While these Guidelines are by necessity an advance description of the Bureau’s enforcement plan, rather than a reflection of past and current Bureau practice, they provide some insight into the Bureau’s approach to these new laws.
Draft Guidelines on Abuse of Dominance
The Bureau released for public comment a draft of its Enforcement Guidelines on the Abuse of Dominance Provisions in January 2009. These Draft Guidelines do not contain major changes to the general enforcement framework for abuse of dominance, but expand on issues raised by the Federal Court of Appeal in the Commissioner of Competition v. Canada Pipe Company Ltd., the only significant abuse of dominance case since the original guidelines were issued in 2001. In particular, the update does provide some helpful guidance to businesses in understanding how the Bureau will interpret Canada Pipe with respect to assessing anti-competitive intent, valid business justifications, and the “but for” test for the substantial lessening or prevention of competition. Likewise, the expanded discussion of exclusive dealing, tied selling and bundling will offer clarity to businesses when structuring their distribution practices. The final Guidelines are expected to be published early in 2010.
Draft Information Bulletin on Sentencing and Leniency in Cartel Cases
The Bureau engaged in a second round of consultation on these draft Guidelines, which describe the Bureau’s approach to sentencing and leniency for cartel participants who do not qualify for immunity. The draft was released in March 2009, with final Guidelines expected to be published in 2010.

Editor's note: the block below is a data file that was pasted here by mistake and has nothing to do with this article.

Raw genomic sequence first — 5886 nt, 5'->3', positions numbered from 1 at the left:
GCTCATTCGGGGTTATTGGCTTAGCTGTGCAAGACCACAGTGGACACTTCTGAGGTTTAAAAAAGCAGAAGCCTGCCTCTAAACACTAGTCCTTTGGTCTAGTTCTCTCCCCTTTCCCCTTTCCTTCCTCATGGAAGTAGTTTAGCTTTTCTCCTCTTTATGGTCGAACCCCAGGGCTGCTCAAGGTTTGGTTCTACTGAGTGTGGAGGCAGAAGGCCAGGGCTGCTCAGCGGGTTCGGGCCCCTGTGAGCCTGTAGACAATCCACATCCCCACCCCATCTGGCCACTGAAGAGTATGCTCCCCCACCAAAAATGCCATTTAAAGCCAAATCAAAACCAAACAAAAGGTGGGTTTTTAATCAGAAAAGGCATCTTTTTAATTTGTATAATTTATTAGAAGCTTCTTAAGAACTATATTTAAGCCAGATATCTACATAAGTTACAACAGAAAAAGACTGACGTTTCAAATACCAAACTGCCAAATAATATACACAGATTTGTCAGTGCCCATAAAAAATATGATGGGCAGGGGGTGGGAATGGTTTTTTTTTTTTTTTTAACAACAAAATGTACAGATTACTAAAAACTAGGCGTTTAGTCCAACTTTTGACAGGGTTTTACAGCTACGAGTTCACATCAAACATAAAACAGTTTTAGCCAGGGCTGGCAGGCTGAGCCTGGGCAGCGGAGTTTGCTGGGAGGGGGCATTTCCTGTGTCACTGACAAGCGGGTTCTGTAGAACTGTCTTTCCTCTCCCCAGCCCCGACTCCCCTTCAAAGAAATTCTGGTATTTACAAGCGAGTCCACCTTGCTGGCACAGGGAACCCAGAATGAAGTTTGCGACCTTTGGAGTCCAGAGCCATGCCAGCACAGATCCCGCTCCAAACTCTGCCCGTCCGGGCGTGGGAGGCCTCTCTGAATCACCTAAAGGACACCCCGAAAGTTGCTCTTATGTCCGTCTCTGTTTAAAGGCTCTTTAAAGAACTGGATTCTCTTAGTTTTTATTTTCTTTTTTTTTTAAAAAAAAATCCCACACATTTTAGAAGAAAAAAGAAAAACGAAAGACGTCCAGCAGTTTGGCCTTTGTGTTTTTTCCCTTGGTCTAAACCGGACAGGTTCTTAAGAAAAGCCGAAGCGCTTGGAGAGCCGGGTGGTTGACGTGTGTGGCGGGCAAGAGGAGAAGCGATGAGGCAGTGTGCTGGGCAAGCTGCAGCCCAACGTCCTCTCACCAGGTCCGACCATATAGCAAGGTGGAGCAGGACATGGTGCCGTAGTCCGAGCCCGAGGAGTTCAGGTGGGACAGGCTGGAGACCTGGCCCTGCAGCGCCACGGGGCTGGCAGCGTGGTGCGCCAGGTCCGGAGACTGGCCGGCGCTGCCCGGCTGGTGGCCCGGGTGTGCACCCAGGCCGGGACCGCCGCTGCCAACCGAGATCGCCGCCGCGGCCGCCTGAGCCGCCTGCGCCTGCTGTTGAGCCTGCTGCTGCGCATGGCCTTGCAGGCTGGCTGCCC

Bulletin on Efficiencies in Merger Review
The Bureau published the final version of its Bulletin on Efficiencies in Merger Review in March 2009. Although the Bureau’s existing Merger Enforcement Guidelines (“MEGs”) generally describe the Bureau’s analytical framework in assessing efficiencies, the Bulletin is intended to build upon the MEGs by providing practical guidance on the Bureau’s enforcement approach to efficiencies in merger review.
Guidelines on Consumer Rebate Promotions
The Bureau published Enforcement Guidelines on Consumer Rebate Promotions in December 2009. These Guidelines explain the Bureau’s approach to interpreting the false or misleading representations provisions of the Act, the Consumer Packaging and Labelling Act and the Textile Labelling Act in the area of consumer rebate promotions. They also describe some best practices when offering rebates.
Enforcement Guidelines Relating to “Product of Canada” and “Made in Ca nada” Cla ims
The Bureau published its Enforcement Guidelines on “Product of Canada” and “Made in Canada” Claims in December 2009. These Guidelines describe the Bureau’s approach in assessing “Product of Canada” and “Made in Canada” claims for nonfood products under the false or misleading representations provisions of the Act, the Consumer Packaging and Labelling Act and the Textile Labelling Act.
The new Guidelines provide a more detailed description of how the Bureau will evaluate labelling. The Guidelines take effect on July 1, 2010. During the interim period, the Bureau’s approach to enforcement will be based on the previous Guide to “Made in Canada” Claims.
Multi-level Marketing Plans and Schemes of Pyramid Selling — Sections 55 and 55.1 of the Competition Act:
This Bulletin describes the nature of, and the differences between, a multi-level marketing plan and a scheme of pyramid selling as outlined in sections 55 and 55.1 of the Act. It also describes the general principles and policies applied by the Bureau with respect to these provisions. It is unchanged from the draft circulated for public consultation in 2008.